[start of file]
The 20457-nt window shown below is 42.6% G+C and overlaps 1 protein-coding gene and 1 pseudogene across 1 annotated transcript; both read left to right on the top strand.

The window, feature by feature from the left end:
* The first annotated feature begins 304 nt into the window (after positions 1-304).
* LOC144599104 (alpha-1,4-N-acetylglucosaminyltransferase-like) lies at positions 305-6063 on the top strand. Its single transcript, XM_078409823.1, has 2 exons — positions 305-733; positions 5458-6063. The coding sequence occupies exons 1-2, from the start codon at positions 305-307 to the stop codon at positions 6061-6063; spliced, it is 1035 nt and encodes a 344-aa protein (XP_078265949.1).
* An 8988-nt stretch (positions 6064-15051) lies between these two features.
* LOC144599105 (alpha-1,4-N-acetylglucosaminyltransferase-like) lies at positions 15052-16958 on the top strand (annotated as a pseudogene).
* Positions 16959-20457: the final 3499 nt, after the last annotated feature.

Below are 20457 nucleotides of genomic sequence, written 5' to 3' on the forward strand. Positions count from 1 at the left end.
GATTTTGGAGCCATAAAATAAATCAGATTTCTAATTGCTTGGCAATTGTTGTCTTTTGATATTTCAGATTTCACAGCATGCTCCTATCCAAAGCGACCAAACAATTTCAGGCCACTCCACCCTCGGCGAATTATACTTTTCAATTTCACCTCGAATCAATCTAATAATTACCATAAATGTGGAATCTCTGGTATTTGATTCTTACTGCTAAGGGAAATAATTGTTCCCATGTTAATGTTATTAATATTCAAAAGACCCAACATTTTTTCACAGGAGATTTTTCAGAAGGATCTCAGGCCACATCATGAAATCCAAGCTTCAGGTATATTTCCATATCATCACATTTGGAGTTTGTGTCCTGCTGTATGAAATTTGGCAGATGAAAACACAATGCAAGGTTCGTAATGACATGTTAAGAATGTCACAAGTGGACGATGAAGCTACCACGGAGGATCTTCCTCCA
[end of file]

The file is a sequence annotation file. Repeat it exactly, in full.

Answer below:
The 20457-nt window shown below is 42.6% G+C and overlaps 1 protein-coding gene and 1 pseudogene across 1 annotated transcript; both read left to right on the top strand.

The window, feature by feature from the left end:
* The first annotated feature begins 304 nt into the window (after positions 1-304).
* LOC144599104 (alpha-1,4-N-acetylglucosaminyltransferase-like) lies at positions 305-6063 on the top strand. Its single transcript, XM_078409823.1, has 2 exons — positions 305-733; positions 5458-6063. The coding sequence occupies exons 1-2, from the start codon at positions 305-307 to the stop codon at positions 6061-6063; spliced, it is 1035 nt and encodes a 344-aa protein (XP_078265949.1).
* An 8988-nt stretch (positions 6064-15051) lies between these two features.
* LOC144599105 (alpha-1,4-N-acetylglucosaminyltransferase-like) lies at positions 15052-16958 on the top strand (annotated as a pseudogene).
* Positions 16959-20457: the final 3499 nt, after the last annotated feature.

Below are 20457 nucleotides of genomic sequence, written 5' to 3' on the forward strand. Positions count from 1 at the left end.
GATTTTGGAGCCATAAAATAAATCAGATTTCTAATTGCTTGGCAATTGTTGTCTTTTGATATTTCAGATTTCACAGCATGCTCCTATCCAAAGCGACCAAACAATTTCAGGCCACTCCACCCTCGGCGAATTATACTTTTCAATTTCACCTCGAATCAATCTAATAATTACCATAAATGTGGAATCTCTGGTATTTGATTCTTACTGCTAAGGGAAATAATTGTTCCCATGTTAATGTTATTAATATTCAAAAGACCCAACATTTTTTCACAGGAGATTTTTCAGAAGGATCTCAGGCCACATCATGAAATCCAAGCTTCAGGTATATTTCCATATCATCACATTTGGAGTTTGTGTCCTGCTGTATGAAATTTGGCAGATGAAAACACAATGCAAGGTTCGTAATGACATGTTAAGAATGTCACAAGTGGACGATGAAGCTACCACGGAGGATCTTCCTCCA